I must have been no older than 21 but had already battled anorexia and at the time really hated my body. This Doctor made me feel fat, ugly and worthless- yes I was curvy but by no means overweight, my stretch marks came from my weight loss rather than gain and I hated myself. You did not help!!

If you are in the healthcare field and you are reading this, please be a bit more mindful of your body language and comments. Patients are not stupid!! We all go through tough times and the marks on our body usually tell a different story rather than a persons first judgement and opinion.

Posted in Health

To any Healthcare Workers out there….

This article was submitted to my ‘Mighty’ page but has been saved for future release rather than being published straight away.

Roll back to early March 2016: I had just completed training for a new job within the emergency services and it was my first day “set free” to take calls and be “in training.” I felt strange, was having chest pain and really didn’t feel well. Within the first couple of hours into the shift I went home unwell. The 30-mile journey home was the longest ever and I was straight on the phone to NHS direct for advice.

Fast forward to late April, a very long six weeks later. I was still off work and had been to so many nurses, GPs, out of hours and telephone triage appointments I had lost count. That day I spoke to my surgery to request an appointment with a doctor and was told I couldn’t see one but they had a paramedic in the surgery I could see. By this point I had lost the will to live and just wanted the pain to stop.

I will never forget the kindness I received from that paramedic. I was told to go to the hospital and a letter was written and faxed to the emergency department for me to go to see the surgeons.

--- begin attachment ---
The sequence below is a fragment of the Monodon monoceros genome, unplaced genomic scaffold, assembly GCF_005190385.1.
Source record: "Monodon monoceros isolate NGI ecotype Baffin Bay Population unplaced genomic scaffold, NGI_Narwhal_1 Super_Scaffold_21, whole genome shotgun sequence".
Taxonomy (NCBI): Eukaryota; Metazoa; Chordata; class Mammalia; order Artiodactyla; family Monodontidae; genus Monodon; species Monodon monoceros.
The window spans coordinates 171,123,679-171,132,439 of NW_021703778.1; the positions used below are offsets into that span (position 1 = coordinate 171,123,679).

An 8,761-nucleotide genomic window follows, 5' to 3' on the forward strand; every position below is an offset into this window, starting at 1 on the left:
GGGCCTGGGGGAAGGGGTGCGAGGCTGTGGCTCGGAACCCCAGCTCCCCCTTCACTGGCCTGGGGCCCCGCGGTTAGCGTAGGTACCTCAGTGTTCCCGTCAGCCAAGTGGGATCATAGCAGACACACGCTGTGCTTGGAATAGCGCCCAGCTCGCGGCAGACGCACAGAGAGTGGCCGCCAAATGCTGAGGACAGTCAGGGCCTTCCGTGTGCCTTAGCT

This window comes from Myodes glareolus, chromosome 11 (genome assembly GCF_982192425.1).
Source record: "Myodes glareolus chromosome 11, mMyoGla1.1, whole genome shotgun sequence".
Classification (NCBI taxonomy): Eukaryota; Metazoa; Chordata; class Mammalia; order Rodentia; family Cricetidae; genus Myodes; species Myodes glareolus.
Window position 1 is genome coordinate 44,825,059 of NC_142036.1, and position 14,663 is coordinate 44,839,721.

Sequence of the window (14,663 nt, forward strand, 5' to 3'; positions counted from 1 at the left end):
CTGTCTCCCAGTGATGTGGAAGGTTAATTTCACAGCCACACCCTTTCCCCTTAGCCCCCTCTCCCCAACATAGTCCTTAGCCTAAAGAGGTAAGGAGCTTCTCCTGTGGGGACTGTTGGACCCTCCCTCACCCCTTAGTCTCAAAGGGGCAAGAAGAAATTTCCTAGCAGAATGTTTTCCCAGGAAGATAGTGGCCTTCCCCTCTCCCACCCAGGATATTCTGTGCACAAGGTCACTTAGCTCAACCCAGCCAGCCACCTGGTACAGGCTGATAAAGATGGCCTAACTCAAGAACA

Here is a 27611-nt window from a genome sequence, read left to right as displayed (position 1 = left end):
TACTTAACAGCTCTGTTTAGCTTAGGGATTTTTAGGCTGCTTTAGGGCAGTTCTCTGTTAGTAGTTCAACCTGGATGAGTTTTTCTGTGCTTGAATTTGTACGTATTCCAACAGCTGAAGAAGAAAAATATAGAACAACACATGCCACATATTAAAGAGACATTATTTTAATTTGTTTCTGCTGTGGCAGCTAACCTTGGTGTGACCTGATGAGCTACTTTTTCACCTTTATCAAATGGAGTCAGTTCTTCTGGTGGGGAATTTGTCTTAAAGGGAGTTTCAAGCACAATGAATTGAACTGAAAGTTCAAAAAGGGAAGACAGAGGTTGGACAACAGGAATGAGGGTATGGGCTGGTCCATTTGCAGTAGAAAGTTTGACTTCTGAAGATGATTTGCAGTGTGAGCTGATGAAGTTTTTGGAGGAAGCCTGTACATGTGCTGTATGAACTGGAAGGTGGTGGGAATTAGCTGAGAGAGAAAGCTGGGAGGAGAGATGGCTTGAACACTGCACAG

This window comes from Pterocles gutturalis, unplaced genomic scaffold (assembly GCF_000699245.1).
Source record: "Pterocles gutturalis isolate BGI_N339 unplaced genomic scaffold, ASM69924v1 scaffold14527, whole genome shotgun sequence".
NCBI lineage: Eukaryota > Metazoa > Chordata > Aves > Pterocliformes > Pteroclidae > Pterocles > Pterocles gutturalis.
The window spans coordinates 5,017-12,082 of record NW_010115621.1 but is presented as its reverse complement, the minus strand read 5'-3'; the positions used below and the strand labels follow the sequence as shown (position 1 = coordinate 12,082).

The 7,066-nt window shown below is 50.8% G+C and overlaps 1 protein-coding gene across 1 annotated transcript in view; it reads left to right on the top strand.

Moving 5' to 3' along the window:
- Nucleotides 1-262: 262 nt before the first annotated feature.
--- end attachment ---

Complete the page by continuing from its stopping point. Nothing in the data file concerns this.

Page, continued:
I have polycystic ovary syndrome (PCOS) and while this condition is being talked about more, there is still a stigma with the condition. I had abdominal pain that had lasted about six weeks and had been referred to the surgical team, not the gynaecology team.

One of the worst comments I have ever overheard from a person was: “She has polycystic ovaries, just send her to gynae and they can discharge her.”

While this comment may only be minor, I also saw these people shaking their heads and asking about beds for other patients. Might I add, this person was a doctor.

Three days later, I had surgery and my appendix was removed and then two days later I went home. I continued to use the services of my GP, district nurse and NHS Direct as I had an infection in one wound that turned out to be two different infections as well as several water infections.

I will never be the same person again, but I am very thankful to that paramedic who believed me and listened to me and the surgeon who listened to me and didn’t presume it was just my polycystic ovaries – because it wasn’t!!

To any healthcare workers or those who wish to become a healthcare professional: If a patient comes to you with a problem, please do not presume it is “just” their pre-existing condition. Yes, take it into account, but don’t use it as the first excuse to discharge your patient.